Your views email@example.com
The myths of fact-based history
Robert Peal makes some interesting points ("Cultural ignorance is an Achilles' heel", Comment, 15 May) and it is difficult to disagree with much of what he says. Children have a right to historical knowledge and we have a duty to impart it.
However, there is one caveat: while it is not possible to teach skills without knowledge, it is possible to teach knowledge without skills. Facts are easy to assess - you either know them or you don't - and if this is reflected in the testing regime, it will undoubtedly be reflected in classrooms.
If you then pile the Pelion of accountability on to the Ossa of a high-stakes, reductionist testing regime, you will turn out nothing more than generations of pub quiz champions. Be careful what you wish for.
Independent modern foreign languages consultant
Short and tweet
Good luck to my students writing their language and communication exam this morning! Remember it's Noam Chomsky, not Noel Chomski. ;-)
P7 helped lead the assembly today by sharing a story about our core value of perseverance. Thank you.
Voting's now underway via Moodle for your next student presidents. Log in and make your voice heard!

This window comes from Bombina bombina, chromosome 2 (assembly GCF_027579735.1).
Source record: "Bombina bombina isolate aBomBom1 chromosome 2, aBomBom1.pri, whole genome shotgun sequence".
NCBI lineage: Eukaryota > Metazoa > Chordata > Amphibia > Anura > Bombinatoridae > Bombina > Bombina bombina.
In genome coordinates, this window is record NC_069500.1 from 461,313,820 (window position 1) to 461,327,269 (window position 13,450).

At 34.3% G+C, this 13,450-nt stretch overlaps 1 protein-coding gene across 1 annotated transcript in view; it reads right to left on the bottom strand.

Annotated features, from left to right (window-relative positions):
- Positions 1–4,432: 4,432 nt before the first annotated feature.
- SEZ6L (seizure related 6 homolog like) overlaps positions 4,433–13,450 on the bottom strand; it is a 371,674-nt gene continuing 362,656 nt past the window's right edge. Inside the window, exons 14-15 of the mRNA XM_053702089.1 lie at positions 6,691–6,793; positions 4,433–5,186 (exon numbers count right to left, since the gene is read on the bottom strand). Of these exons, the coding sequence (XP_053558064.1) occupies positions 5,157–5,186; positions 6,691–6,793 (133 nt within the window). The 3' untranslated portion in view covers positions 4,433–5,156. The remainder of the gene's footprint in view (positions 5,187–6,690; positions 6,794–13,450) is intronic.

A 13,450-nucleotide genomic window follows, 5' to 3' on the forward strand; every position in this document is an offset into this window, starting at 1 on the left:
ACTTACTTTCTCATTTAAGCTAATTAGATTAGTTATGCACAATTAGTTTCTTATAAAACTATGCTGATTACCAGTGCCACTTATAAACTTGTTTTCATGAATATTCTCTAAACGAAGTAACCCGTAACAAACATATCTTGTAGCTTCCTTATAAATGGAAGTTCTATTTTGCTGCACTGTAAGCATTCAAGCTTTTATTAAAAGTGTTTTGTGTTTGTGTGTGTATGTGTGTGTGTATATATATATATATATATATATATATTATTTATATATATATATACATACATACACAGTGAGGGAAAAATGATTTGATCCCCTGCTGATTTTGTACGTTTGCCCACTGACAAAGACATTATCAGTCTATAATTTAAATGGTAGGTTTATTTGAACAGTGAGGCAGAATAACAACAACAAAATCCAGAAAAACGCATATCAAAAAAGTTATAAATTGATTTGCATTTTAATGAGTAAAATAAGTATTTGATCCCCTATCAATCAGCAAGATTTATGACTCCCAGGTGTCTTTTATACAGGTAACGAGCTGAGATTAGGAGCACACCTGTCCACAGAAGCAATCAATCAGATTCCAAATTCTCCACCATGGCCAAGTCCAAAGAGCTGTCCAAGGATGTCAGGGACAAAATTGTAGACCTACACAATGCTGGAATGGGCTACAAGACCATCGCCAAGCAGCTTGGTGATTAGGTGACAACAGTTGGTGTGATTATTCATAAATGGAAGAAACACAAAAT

The P2 classes were reminded today that it is important to support your local library. Why not visit your local @LibFalkirk this weekend?
57 per cent of Scottish teachers are considering leaving profession as a result of workloadabuse. That's disgusting. #NASUWTscotAGM
Can the "everyone as a leader" culture thrive in a context that is based on a hierarchical model of affirmation of competence? #tepe2015
We'll publish a stage 1 report on the Voting Age Reduction Bill this week.
Letters for publication in TESS should arrive by 10am Monday. Send your letters, ideally of no more than 250 words in length, including contact address and phone number, by email to firstname.lastname@example.org or by post to TES Scotland, Thistle House, 21-23 Thistle Street, Edinburgh EH2 1DF. Letters may be edited